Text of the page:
Hawaiians receive false warning of ballistic missile attack

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Residents of Hawaii were told that a ballistic missile was heading for the Pacific island and that they should take cover, in a emergency alert sent to people's phones entirely by accident.

Hawaiians scrambled to find shelter.

CNN was told by a viewer in Hawaii that both the initial threat warning and the message of false alarm more than 30 minutes later came across the TV warning notification system.

This photo illustration screenshot taken by the photographer of his cell phone shows messages of emergency alerts on January 13, 2018 of Honolulu, Hawaii.

Hawaii Governor David Ige and Hawaii Emergency Management Agency Administrator Vern Miyagi apologised and vowed that the incident will not be repeated.

"In today's political climate, it's a very realistic outcome that something like this could happen", Phil said.

In explaining the delay, he noted there was no automatic way to cancel the false alarm, so it had to be done manually.

Emergency management officials later admitted "the wrong button was pushed" during a shift change. "But we took it as seriously as a heart attack", he said. She awakened her 16-year-old daughter with the news.

"I deeply apologize for the trouble and heartbreak we caused today", Miyagi said.

In a press conference, tonight Hawaii's Governor David Ige said they were sorry about the mistake.

U.S. Sen. Brian Schatz, D-Hawaii, praised Pai's decision to address an error that sent many Hawaii residents into a panic for about 40 minutes.

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The message seems to have been sent as part of the US Wireless Emergency Alerts (WEA) system, which allows authorised national, state or local government authorities to send alerts regarding public safety emergencies.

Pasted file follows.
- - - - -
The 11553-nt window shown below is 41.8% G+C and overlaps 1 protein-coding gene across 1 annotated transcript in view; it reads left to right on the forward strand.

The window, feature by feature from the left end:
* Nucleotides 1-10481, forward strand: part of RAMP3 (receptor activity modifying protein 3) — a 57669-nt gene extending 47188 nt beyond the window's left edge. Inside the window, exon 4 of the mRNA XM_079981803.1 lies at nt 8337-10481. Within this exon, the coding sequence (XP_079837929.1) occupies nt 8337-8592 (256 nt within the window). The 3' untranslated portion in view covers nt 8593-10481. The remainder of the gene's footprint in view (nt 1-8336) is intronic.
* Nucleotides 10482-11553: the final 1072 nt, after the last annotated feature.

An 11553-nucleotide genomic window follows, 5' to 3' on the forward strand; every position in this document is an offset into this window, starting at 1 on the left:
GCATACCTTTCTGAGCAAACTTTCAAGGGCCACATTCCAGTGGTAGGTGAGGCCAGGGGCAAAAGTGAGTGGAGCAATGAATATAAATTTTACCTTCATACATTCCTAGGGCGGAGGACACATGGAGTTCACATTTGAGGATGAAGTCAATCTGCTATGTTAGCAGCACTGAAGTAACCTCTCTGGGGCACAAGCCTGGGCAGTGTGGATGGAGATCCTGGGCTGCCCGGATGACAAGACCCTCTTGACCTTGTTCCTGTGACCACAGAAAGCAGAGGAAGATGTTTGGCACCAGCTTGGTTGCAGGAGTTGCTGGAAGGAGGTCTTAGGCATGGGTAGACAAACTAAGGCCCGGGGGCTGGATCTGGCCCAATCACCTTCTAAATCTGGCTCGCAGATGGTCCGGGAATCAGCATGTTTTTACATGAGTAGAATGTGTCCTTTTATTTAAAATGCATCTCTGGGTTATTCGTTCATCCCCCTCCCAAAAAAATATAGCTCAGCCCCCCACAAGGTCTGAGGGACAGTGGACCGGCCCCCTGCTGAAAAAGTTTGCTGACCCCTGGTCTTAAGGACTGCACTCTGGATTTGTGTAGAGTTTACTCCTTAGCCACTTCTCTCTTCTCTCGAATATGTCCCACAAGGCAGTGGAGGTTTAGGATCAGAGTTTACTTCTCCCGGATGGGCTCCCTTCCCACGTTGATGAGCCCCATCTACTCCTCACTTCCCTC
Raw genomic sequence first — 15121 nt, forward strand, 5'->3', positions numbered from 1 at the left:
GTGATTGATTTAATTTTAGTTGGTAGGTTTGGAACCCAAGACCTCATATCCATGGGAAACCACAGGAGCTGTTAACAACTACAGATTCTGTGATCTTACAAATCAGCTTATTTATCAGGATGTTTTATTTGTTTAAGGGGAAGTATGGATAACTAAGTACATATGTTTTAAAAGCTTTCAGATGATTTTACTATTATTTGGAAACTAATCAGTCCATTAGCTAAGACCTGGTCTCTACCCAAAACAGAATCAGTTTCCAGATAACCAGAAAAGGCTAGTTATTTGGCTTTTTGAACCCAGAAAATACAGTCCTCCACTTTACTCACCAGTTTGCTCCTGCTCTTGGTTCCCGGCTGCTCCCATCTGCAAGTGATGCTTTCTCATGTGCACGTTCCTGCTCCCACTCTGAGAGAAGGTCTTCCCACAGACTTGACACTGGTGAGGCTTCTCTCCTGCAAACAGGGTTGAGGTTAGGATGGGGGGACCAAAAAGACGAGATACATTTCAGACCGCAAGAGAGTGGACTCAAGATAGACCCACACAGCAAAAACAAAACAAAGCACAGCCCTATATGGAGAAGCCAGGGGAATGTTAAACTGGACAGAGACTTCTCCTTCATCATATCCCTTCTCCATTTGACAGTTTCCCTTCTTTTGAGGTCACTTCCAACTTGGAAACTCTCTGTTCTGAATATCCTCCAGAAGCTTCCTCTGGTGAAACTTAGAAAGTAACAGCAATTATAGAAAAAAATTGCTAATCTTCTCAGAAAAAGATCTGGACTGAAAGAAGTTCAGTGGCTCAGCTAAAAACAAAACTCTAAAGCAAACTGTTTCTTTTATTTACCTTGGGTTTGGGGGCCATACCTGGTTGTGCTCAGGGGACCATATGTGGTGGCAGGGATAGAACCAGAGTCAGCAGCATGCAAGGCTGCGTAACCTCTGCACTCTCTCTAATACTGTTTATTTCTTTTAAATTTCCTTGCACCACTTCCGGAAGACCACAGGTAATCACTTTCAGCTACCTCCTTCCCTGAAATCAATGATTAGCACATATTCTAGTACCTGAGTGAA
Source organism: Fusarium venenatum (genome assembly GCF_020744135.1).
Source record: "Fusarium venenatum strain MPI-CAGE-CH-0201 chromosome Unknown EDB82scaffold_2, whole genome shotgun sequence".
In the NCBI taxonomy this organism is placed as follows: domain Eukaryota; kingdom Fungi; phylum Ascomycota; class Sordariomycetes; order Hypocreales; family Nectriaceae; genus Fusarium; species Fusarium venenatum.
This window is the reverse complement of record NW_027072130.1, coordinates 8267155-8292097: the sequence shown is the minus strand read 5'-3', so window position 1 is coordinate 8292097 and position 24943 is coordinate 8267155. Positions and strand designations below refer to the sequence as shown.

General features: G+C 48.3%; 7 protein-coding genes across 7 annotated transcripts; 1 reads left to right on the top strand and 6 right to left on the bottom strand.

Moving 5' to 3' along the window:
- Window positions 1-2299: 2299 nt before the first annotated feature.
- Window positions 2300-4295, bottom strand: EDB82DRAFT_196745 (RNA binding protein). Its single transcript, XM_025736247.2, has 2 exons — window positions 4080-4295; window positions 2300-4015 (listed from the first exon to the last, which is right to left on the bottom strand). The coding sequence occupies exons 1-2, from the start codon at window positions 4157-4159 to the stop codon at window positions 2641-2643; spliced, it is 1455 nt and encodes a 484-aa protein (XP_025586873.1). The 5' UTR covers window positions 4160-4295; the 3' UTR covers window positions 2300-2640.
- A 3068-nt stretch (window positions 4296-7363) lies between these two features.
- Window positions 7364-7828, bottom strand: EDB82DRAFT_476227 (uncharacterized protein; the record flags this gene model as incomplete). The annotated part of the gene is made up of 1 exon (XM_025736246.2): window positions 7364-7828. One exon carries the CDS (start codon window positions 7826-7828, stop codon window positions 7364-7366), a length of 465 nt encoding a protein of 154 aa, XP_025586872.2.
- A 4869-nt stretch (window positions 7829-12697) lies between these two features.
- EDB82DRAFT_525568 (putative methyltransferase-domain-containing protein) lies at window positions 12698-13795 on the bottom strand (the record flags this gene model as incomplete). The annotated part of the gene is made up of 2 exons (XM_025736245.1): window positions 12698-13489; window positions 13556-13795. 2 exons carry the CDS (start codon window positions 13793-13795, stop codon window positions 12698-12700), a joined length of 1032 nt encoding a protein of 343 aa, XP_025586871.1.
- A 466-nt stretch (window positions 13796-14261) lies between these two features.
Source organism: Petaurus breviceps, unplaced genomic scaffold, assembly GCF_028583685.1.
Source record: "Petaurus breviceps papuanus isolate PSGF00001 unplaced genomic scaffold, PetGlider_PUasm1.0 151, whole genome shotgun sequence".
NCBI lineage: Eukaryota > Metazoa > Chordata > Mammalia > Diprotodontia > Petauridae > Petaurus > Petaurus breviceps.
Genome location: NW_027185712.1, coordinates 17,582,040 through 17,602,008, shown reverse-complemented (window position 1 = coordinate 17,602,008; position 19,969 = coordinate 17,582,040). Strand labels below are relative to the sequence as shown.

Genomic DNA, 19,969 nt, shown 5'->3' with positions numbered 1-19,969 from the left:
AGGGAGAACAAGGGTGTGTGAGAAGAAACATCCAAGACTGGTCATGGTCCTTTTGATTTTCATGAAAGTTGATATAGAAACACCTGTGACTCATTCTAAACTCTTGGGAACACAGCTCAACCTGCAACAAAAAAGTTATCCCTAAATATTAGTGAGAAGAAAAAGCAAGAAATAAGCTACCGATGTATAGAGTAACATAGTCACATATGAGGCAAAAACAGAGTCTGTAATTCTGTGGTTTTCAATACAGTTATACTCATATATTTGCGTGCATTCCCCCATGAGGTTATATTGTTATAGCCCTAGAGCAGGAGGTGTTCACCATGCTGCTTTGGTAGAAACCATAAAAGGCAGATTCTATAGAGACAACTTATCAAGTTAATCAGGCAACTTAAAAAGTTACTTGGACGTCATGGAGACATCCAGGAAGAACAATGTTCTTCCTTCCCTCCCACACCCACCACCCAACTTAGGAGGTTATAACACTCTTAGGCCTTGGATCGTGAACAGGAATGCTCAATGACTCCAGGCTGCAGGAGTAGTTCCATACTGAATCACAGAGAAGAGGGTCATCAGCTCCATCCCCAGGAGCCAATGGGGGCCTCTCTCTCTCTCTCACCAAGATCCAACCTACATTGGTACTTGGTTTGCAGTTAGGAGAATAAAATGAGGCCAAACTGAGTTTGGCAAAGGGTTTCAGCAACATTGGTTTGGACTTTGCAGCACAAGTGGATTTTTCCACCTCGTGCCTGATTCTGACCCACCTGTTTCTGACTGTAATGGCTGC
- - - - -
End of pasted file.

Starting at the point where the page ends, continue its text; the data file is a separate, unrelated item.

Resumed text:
State officials said in a news conference Saturday they are now suspending tests of the system until the investigation is done.

Miyagi said he meant to produce a report about the incident by next week.

With such a serious threat, it makes sense that officials would want to make sure nothing like that ever happens again, especially with the concerns of the country.

President Donald Trump was at the Trump International Golf Course in Florida after the emergency alert was issued at approximately 1:09 p.m. EST, before leaving for Mar-a-Lago around 1:38 p.m., according to pool reports.

In November, Hawaii said it would resume monthly statewide testing of Cold War-era nuclear attack warning sirens for the first time in at least a quarter of a century, in preparation for a possible missile strike from North Korea.

"AGAIN FALSE ALARM", he wrote in a second tweet.

Gabbard doesn't mention how we can achieve peace with North Korea because it's an inconvenient fact that Democratic Presidents Clinton and Obama, and Republican President George Bush, enabled the regime of Kim Jong Un to build nuclear weapons and ICBMs to threaten us.

Matt Lopresti, a member of the Hawaiian House of Representatives, was at home when he received the alert on his mobile phone.

"We rushed inside, ran to our hotel room, and grabbed what we needed", Phil Pham, a Peabody native, said by telephone early Saturday evening.

Williams - and the whole state of Hawaii - had no idea the alert was a mistake.

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